Announce your stuff that you are required to announce.

Are you done with assigning blockers? Do you need some time to figure out how you want to assign blockers? Are you figuring out which creatures to attack with? Are you responding to an ability that is on the stack? Did something trigger when you met the conditions and it will have a visible effect on the game state?

Don’t be afraid to communicate with the opponent; this is something that I feel just doesn’t happen enough. Also, I would suggest to not assume anything and be explicit. If you make it a habit, then there is no ambiguity.

Now, I will confess that I do find it a bit overbearing when people announce every single phase and give me ample time to respond. I respect the courtesy and will usually tell them that I will stop them or interrupt them if I have any responses to anything – especially if they are playing a trigger-centric deck.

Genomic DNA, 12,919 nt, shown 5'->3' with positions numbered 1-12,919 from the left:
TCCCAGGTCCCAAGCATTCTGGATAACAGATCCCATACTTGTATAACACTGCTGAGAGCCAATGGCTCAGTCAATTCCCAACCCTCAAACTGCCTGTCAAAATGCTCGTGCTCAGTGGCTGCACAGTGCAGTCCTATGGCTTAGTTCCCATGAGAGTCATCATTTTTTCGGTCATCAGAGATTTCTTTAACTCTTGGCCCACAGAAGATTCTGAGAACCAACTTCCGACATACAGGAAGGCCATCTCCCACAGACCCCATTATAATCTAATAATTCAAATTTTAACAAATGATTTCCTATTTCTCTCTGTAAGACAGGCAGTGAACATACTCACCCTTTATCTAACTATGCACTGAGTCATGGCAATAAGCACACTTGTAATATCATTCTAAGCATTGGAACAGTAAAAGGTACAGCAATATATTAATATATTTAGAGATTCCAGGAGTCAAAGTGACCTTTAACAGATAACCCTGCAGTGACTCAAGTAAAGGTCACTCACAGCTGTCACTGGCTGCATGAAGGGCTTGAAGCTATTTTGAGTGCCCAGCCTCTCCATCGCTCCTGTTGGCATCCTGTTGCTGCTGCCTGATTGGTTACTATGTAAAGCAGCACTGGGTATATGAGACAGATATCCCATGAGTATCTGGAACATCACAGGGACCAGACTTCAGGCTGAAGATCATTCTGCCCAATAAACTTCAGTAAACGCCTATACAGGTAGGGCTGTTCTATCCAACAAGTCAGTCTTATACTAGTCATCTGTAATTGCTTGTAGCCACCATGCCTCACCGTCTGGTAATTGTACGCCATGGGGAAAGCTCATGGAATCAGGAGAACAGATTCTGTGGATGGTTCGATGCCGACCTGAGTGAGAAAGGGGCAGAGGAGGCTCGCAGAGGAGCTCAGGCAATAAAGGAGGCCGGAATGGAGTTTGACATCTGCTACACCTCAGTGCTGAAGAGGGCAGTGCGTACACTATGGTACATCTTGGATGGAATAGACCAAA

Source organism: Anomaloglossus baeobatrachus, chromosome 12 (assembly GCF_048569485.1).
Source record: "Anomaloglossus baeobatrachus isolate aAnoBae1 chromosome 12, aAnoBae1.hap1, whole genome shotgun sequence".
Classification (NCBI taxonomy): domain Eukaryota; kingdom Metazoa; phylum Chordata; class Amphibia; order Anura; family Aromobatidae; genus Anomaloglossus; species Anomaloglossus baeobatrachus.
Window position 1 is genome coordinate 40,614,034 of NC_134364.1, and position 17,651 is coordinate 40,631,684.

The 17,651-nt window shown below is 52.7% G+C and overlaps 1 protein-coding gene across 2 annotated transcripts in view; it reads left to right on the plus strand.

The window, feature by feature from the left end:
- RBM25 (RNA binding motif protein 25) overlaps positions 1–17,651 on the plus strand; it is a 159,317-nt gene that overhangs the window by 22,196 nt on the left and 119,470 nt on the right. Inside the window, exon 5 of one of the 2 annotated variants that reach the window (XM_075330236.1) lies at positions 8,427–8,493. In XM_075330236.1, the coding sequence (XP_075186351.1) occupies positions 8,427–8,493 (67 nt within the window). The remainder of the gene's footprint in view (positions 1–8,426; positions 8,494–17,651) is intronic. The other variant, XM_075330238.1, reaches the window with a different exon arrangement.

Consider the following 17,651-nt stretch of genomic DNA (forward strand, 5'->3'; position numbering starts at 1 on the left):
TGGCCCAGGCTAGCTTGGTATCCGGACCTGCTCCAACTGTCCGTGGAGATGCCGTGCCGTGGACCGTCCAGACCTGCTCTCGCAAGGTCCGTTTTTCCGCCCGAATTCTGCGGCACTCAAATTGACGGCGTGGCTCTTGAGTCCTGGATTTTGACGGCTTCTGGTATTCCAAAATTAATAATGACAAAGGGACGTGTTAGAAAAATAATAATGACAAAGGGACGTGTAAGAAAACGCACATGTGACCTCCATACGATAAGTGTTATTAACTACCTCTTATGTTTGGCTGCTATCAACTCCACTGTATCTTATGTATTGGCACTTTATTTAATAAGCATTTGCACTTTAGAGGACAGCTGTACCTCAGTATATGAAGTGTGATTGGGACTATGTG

Best Practice #3 – Hiding Information During Gameplay

Much like information being leaked or gleaned before the match starts, there is some information that you can hide and glean during the game. In the previous section I mentioned trying to prevent my opponent from tracking cards in my hand, but there are some other instances of information that you can give up and give your opponent an edge.

If you draw a card and then immediately spread out your stacked graveyard, or pick up your graveyard and you can cast Snapcaster Mage, I am going to immediately put you on Snapcaster Mage.

It can also be a bit difficult to look at your graveyard without your opponent knowing that you are, but picking different times for it and having your graveyard be visible helps.

This type of tactic can also be used to bluff where they may have not drawn a Snapcaster Mage, but I have found in most cases that when your opponent immediately snatches up that graveyard to look through it after drawing their card, something is likely to gain Flashback at some point.

One point that I want to touch base on is derived information. Per the rules, you are not required to confirm or deny derived information, but lying about such intentionally is considered cheating. What this means is that if your opponent asks you what power and toughness your Tarmogoyf is, your options are to not answer, tell them that you don’t have to answer, or to tell them the power and toughness of your Tarmogoyf.